Subepidermal type VII collagen speckles as an additional clue for diagnosing epidermolysis bullosa acquisita by salt‐split skin serum analysis

E. Gribaleva ◽  
S.M. Molen ◽  
D. Kramer ◽  
B. Horvath ◽  
A. Allenova ◽  
2013 ◽  
Vol 75 (5) ◽  
pp. 409-414 ◽  
Haruna SAWAKI ◽  
Amiko HAKUTA ◽  
Miwa KANAOKA ◽  
Kazuko NAKAMURA ◽  
Takashi HASHIMOTO ◽  

2013 ◽  
Vol 2013 ◽  
pp. 1-25 ◽  
Ralf J. Ludwig

Epidermolysis bullosa acquisita (EBA) is a chronic mucocutaneous autoimmune skin blistering disease. The pathogenic relevance of autoantibodies targeting type VII collagen (COL7) has been well-documented. Therefore, EBA is a prototypical autoimmune disease with a well-characterized pathogenic relevance of autoantibody binding to the target antigen. EBA is a rare disease with an incidence of 0.2 new cases per million and per year. The current treatment of EBA relies on general immunosuppressive therapy, which does not lead to remission in all cases. Therefore, there is a high, so far unmet medical need for the development of novel therapeutic options. During the last 10 years, several novel in vitro and in vivo models of EBA have been established. These models demonstrated a critical role of the genetic background, T cells, and cytokines for mediating the loss of tolerance towards COL7. Neutrophils, complement activation, Fc gamma receptor engagement, cytokines, several molecules involved in cell signaling, release of reactive oxygen species, and matrix metalloproteinases are crucial for autoantibody-induced tissue injury in EBA. Based on this growing understanding of the diseases’ pathogenesis, several potential novel therapeutic targets have emerged. In this review, the clinical presentation, pathogenesis, diagnosis, and current treatment options for EBA are discussed in detail.

2019 ◽  
Vol 18 (1) ◽  
pp. 56-64
Nikolay N. Murashkin ◽  
Leonid A. Opryatin ◽  
Alexander I. Materikin ◽  
Eduard T. Ambarchyan ◽  
Roman V. Epishev ◽  

Background. Epidermolysis bullosa acquisita (EBA) is chronic disease accompanied with subepidermal blistering on skin and mucous membranes as a result of autoimmune aggression to type VII collagen. EBA diagnostics in children is complicated due to similarity of clinical presentation with other bullous dermatosis in children.Clinical Case Description. The description of three clinical cases of EBA in children is provided. It is shown that for establishing the diagnosis it is necessary to estimate clinical evidence and to define the depth of blisters according to the results of histological examination of skin biopsy sample. Determination of IgG deposition positions relatively to the skin basal membrane due to performed indirect immunofluorescence test helps us to establish final diagnosis and specify patient management. Medical drug Dapsone was used in children with EBA, it has shown to be effective and safe to use as the first-line drug in management of such patients.Conclusion. The algorithm for EBA differential diagnosis with other bullous dermatosis in children is provided. Successful results of medical treatment are described.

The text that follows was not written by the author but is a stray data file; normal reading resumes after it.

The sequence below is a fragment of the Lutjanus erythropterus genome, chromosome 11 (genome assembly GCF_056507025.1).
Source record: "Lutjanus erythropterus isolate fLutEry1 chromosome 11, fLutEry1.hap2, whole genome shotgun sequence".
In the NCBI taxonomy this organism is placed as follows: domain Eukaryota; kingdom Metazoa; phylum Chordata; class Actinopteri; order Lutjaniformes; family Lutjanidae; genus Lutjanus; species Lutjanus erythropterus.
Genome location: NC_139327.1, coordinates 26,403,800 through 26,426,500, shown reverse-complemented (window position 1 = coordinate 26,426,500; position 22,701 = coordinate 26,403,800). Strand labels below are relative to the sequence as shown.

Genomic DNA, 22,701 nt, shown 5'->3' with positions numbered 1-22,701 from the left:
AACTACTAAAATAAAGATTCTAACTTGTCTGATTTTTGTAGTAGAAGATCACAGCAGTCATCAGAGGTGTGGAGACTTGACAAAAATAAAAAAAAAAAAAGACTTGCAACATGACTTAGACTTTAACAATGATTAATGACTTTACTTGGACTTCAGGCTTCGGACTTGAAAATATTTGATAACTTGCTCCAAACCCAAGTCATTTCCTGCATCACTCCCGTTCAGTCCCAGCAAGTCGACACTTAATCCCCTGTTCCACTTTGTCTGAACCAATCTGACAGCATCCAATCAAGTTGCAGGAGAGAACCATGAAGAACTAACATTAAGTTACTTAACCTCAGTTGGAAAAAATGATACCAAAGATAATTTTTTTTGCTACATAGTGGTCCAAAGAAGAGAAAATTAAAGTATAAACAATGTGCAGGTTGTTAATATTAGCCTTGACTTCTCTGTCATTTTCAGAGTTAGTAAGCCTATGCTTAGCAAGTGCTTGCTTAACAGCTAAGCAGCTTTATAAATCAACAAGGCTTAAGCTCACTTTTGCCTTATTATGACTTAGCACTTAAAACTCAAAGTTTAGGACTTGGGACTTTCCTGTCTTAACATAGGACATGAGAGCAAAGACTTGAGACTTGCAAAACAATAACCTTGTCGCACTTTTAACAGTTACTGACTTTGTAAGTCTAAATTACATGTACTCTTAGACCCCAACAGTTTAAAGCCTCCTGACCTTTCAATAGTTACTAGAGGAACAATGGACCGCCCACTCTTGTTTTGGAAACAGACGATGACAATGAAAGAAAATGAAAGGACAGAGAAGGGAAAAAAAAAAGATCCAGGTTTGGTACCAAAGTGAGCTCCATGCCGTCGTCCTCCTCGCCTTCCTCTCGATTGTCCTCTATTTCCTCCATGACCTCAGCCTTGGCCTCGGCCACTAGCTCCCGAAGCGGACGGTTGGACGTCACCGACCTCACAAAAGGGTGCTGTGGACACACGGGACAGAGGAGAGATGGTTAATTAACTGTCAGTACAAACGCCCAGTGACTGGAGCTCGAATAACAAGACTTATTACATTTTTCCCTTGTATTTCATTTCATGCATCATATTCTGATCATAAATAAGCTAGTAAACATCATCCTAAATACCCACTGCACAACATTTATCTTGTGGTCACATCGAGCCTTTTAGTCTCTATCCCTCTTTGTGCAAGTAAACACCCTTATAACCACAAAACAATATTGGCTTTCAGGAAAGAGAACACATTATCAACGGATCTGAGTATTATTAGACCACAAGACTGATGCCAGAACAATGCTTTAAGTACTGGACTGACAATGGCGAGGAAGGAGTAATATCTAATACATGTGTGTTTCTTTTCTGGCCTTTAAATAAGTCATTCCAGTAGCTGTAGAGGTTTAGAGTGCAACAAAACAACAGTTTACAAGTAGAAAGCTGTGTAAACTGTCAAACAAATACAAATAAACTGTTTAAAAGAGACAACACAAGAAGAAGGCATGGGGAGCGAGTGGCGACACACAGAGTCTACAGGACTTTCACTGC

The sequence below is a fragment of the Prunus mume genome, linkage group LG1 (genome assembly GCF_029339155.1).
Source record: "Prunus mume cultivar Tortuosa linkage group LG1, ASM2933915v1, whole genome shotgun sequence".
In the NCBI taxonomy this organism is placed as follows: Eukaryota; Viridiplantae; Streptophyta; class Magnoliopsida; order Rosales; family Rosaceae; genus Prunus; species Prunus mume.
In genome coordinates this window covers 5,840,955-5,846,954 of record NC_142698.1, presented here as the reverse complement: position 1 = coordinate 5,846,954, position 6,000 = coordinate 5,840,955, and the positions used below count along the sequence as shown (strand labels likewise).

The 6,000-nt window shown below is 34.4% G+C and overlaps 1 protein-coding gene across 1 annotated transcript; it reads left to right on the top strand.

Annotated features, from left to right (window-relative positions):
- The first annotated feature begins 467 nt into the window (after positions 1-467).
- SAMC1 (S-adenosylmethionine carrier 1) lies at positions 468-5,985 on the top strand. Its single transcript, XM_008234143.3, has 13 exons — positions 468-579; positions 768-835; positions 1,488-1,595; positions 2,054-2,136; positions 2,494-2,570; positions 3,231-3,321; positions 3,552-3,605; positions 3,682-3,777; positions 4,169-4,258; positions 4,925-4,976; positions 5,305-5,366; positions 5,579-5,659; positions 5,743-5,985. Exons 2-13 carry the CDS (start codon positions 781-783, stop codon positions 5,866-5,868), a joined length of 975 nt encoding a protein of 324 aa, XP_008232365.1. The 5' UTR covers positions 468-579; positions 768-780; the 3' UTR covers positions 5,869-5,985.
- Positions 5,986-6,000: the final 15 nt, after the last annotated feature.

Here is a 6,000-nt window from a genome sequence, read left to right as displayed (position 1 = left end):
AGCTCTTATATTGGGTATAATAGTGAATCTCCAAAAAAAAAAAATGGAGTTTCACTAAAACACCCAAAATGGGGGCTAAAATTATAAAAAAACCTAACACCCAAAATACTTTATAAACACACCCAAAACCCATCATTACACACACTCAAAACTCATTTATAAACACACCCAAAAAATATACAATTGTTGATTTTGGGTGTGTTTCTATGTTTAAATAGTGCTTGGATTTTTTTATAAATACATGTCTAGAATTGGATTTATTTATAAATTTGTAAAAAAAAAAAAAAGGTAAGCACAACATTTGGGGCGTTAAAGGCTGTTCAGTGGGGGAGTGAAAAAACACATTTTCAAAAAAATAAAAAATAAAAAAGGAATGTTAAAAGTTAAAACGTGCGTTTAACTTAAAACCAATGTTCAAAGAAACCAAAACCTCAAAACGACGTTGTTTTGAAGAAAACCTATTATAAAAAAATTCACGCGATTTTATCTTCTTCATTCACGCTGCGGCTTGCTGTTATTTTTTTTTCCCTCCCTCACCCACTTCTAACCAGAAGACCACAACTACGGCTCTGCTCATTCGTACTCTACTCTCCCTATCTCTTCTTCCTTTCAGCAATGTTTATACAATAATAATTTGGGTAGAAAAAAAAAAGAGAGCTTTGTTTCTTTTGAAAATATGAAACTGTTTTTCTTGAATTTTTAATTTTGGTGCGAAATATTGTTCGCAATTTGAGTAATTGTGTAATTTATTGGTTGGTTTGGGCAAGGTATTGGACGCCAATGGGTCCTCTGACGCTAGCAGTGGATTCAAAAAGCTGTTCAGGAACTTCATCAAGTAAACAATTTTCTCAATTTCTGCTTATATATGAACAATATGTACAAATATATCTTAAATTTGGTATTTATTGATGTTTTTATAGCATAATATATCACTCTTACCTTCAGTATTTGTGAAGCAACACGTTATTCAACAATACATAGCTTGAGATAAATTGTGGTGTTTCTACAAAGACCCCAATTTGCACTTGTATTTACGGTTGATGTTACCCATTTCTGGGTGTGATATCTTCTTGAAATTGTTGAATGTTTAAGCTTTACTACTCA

2018 ◽  
Vol 19 (2) ◽  
pp. 123-125
Sk Jakaria Been Sayeed ◽  
Md Mujibur Rahman ◽  
AKM Humayon Kabir ◽  
Md Moniruzzaman ◽  
Uzzal Mallik ◽  

Bullous systemic lupus erythematosus (BSLE) is extremely rare but distinct disease, characterized by vesicobullous skin eruptions in systemic lupus erythematosus (SLE). It can develop either before or after a diagnosis of SLE has been established. BSLE is characterized by a dermatitis herpetiformis-like histology and an autoimmunity to type VII collagen. It must be differentiated from other autoimmune vesicobullous diseases such as epidermolysis bullosa acquisita, dermatitis herpetiformis, linear IgA disease, and bullous pemphigoid. Its important to combine clinical, histological, and immunofluorescence findings to establish a diagnosis of BSLE. We report a case of BSLE to illustrate and emphasize the need for an integrative diagnostic approach.J MEDICINE JUL 2018; 19 (2) : 123-125

Sign in / Sign up

Export Citation Format

Share Document